Kids are always curious and want to know the “hows” and “whys,” especially when it comes to missing limbs. The most common questions that children might ask are: “What happened to your leg or arm?” and “Did it break off?” Be prepared to help the child with an answer that is appropriate for his or her age, and of course developmental level.
Gifs courtesy of tenor.com
Below are some suggestions to help you navigate this new territory.
- Avoid giving children too much information, such as details about a complicated disease or the amputation surgery.
- Help them understand that limb loss is not a punishment. However, if it’s the result of an accident, you may want to talk about safety issues at an appropriate time.
- Make sure children understand that the parent is still a mommy or daddy regardless of the limb difference. Talk about what is important – Daddy can still read a bedtime story and Mommy will still brush your hair.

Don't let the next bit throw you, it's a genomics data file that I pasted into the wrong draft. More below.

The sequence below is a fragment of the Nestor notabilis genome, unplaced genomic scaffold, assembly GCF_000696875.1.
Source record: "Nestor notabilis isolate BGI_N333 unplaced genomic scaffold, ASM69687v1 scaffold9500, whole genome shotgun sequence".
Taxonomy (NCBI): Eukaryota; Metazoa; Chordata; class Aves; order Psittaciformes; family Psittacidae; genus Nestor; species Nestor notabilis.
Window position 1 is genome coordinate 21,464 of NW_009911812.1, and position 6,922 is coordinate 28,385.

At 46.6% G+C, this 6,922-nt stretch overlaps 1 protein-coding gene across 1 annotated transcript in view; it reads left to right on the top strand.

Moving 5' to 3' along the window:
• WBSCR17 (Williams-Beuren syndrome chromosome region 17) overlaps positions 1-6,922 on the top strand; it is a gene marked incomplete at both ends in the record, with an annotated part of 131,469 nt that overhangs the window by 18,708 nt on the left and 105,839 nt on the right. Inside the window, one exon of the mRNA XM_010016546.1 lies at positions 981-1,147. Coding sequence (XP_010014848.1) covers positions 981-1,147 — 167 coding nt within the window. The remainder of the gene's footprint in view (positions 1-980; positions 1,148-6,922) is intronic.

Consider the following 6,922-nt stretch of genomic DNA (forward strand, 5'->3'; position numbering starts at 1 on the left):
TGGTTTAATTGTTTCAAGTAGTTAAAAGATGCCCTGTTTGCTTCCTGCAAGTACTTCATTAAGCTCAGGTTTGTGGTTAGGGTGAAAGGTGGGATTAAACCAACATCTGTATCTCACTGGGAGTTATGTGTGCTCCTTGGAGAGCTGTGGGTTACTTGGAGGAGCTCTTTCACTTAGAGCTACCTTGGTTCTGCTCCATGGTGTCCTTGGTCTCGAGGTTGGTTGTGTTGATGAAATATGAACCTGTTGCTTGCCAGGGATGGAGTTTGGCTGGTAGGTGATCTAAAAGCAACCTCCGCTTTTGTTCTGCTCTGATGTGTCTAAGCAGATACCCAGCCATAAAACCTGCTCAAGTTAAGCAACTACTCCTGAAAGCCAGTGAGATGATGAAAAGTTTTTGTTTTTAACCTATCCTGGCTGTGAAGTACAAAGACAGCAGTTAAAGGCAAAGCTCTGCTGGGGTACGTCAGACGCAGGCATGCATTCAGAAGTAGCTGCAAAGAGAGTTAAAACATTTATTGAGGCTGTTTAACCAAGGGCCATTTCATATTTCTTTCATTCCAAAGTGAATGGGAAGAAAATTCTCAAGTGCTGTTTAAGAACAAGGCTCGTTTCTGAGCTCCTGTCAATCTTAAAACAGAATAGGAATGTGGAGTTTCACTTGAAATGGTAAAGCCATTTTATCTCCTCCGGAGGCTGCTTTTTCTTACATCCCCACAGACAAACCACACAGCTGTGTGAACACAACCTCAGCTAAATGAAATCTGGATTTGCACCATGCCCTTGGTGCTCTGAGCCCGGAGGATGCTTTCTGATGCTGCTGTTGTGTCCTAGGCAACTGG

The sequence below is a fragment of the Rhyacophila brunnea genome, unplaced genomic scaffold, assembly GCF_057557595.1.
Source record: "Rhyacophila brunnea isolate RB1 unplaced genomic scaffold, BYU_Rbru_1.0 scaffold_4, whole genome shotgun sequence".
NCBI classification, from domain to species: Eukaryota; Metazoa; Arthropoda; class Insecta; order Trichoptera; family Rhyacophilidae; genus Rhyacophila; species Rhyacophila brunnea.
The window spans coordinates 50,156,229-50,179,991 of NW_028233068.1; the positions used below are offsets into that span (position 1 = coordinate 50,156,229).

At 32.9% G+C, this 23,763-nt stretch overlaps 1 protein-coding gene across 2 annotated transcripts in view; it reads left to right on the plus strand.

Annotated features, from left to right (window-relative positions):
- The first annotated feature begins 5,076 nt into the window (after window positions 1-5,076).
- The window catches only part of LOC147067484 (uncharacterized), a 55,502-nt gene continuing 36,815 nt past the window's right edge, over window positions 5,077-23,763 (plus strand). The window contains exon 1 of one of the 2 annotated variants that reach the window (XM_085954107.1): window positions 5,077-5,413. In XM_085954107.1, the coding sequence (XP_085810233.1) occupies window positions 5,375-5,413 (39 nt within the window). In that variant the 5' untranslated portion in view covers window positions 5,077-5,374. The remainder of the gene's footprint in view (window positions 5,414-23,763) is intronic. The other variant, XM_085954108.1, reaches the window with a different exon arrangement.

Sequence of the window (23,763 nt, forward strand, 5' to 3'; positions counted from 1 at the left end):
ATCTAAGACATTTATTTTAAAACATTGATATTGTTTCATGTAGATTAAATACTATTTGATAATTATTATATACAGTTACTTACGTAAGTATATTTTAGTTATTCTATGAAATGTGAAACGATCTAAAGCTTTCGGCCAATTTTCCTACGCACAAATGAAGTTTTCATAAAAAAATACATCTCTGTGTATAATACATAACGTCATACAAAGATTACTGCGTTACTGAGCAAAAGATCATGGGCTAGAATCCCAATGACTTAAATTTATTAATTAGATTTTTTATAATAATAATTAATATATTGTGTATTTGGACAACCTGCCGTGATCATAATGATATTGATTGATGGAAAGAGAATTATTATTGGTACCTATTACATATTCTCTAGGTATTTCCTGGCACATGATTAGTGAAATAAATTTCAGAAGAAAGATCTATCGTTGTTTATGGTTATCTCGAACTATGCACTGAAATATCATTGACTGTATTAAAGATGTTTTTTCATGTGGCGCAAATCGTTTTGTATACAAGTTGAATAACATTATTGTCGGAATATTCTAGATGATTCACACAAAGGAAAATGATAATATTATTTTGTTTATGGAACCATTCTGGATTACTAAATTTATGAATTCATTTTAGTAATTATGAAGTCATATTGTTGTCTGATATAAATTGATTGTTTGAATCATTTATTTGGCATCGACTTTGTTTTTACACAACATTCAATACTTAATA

- You may also want to discuss which things may be different. Mom may have to learn a new way to bake chocolate chip cookies; Dad may not be able to walk the dog for a few weeks.
- Explain the new words: prosthesis, limb, residual limb, prosthetist, etc. If possible, make it fun by making a game out of spelling or pronunciation of these words.
- Focus on the similarities, but prepare gently for the differences.
- If possible, have the child talk with other children whose parents have lost a limb. It will help them understand that their parents aren’t the only ones dealing with limb loss.
- And finally, encourage the child to express his or her feelings through drawing, poetry, or telling and writing a story.
Gifs courtesy of usq.edu.au
By helping children cope with limb loss, they will eventually ask fewer questions and be more accepting of these, as well as other differences that people may have.